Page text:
When the British entered Bergen Belsen they found over 13,000 unburied bodies and around 60,000 inmates. The BBCs Richard Dimbleby (father of BBC journalist David Dimbleby) reported the following:

“Here over an acre of ground lay dead and dying people. You could not see which was which... The living lay with their heads against the corpses and around them moved the awful, ghostly procession of emaciated, aimless people, with nothing to do and with no hope of life, unable to move out of your way, unable to look at the terrible sights around them ... Babies had been born here, tiny wizened things that could not live ... A mother, driven mad, screamed at a British sentry to give her milk for her child, and thrust the tiny mite into his arms, then ran off, crying terribly. He opened the bundle and found the baby had been dead for days.

This day at Belsen was the most horrible of my life”

On 20th April, four German fighter planes attacked the camp, damaging the water supply and killing three British medical orderlies, even at this late stage of the war the German military still fought on and still tried desperately to cover up their crimes before the inevitable surrender.

The British ordered that captured SS guards be forced to bury the dead in mass graves. Local people were also brought in to assist and to see for themselves the crimes that had been committed in their name.

The majority of Bergen Belsen was burned to the ground due to a massive typhus outbreak in the camp. Enormous efforts were made to help those who had survived the camp however many survivors were so ill that they died in the days after liberation. Anne Frank and her sister Margot are known to have died at Belsen, the exact dates of their deaths are unknown but it is believed that they died from a mixture of typhus and starvation sometime in February or March 1945. Even today it is said the birds don’t fly over Belsen, something I noticed upon a visit there in 2017, it was almost as if even the animals and birds pay respect to this place by simply staying away.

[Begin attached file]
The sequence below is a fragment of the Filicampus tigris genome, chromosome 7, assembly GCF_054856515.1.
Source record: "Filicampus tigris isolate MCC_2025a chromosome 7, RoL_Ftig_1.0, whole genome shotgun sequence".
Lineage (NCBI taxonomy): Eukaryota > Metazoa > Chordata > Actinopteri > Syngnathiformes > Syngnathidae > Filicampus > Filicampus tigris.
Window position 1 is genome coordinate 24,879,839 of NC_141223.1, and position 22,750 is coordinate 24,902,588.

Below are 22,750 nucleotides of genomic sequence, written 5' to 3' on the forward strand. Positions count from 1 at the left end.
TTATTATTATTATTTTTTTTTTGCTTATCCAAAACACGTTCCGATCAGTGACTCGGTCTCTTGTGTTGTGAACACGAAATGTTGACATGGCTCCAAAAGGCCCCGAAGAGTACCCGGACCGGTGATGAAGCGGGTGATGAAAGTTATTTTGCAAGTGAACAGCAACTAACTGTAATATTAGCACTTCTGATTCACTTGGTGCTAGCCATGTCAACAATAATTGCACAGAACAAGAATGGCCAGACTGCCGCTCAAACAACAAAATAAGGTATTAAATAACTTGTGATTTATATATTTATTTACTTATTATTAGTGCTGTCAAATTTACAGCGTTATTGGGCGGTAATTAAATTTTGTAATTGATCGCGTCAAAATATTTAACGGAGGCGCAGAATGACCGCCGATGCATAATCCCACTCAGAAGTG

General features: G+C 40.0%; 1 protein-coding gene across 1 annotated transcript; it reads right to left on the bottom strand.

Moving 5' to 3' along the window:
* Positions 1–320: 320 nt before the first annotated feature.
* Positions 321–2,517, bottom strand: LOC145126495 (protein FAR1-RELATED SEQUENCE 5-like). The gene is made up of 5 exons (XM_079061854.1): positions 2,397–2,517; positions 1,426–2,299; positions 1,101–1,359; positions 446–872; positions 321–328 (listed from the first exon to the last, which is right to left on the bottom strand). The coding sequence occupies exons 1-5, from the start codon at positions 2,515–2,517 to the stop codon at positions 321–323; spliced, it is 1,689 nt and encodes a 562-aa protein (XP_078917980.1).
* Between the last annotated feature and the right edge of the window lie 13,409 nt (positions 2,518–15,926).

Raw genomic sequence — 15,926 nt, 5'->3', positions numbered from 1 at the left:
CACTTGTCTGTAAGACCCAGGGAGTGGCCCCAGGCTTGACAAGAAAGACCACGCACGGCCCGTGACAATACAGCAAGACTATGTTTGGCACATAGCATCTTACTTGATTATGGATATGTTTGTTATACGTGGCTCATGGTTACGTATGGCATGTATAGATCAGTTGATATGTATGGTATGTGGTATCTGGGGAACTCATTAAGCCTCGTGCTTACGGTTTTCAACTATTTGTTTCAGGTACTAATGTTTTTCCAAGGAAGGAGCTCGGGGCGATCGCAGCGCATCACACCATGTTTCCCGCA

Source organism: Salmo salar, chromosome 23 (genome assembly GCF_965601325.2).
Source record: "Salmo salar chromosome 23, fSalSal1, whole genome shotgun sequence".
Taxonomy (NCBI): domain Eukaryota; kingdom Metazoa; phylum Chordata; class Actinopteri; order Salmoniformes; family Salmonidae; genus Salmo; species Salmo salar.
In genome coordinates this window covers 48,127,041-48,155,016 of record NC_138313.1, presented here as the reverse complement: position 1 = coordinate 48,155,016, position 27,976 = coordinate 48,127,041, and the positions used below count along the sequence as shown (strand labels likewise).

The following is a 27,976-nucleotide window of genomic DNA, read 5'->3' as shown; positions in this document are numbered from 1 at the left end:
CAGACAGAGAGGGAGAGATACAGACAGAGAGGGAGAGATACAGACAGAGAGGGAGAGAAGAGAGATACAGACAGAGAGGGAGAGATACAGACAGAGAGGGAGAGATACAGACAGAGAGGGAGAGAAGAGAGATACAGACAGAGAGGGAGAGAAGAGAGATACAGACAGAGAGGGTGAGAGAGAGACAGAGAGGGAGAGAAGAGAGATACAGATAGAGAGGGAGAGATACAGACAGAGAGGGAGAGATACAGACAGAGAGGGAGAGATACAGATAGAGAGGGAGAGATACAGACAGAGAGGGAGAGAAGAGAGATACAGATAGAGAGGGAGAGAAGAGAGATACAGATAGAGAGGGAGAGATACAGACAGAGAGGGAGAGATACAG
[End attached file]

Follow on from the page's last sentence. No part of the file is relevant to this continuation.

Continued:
It became known the Russians too had liberated camps in Poland including the largest camp of all Auschwitz. It is believed that 1.3 million people were murdered at Auschwitz-Birkenau, at least 1.1 million were Jews. The vast majority died in gas chambers. Auschwitz was liberated on the 27th January 1945. This is the reason Holocaust Memorial Day is held each year on 27th January each year.

I have visited Auschwitz and it is a trip I would encourage anyone to make. You will be brought down and shown exactly what it was like in the most cruel, killing ground on earth. You will be shocked, you will cry, you will see things and even personal possessions that maybe you would rather not see, you may feel physically sick, however it is worth seeing, because it will give you an appreciation for life that you may not have had before you went there. It is so important that people learn exactly what happened, that we never repeat the mistakes of the past.

In total it is believed the Nazis murdered around 11 million people during the period now known as the Holocaust. An estimated 6 million of them Jews, these people had committed no crime other than the fact the Nazis saw them as undesirable and wished to exterminate them all.

The Nuremberg Trials saw the leaders of the Nazi Third Reich finally brought to Justice. Unfortunately top Nazis like Hitler, Himmler, and Goebbels evaded justice by committing suicide, however other leaders were tried and hanged for war crimes. The Nuremberg trials had a great influence on global criminal law and paved the way to various human rights laws that we use today, including the introduction of an International Criminal Court.

This Sunday pause to remember Holocaust Memorial Day.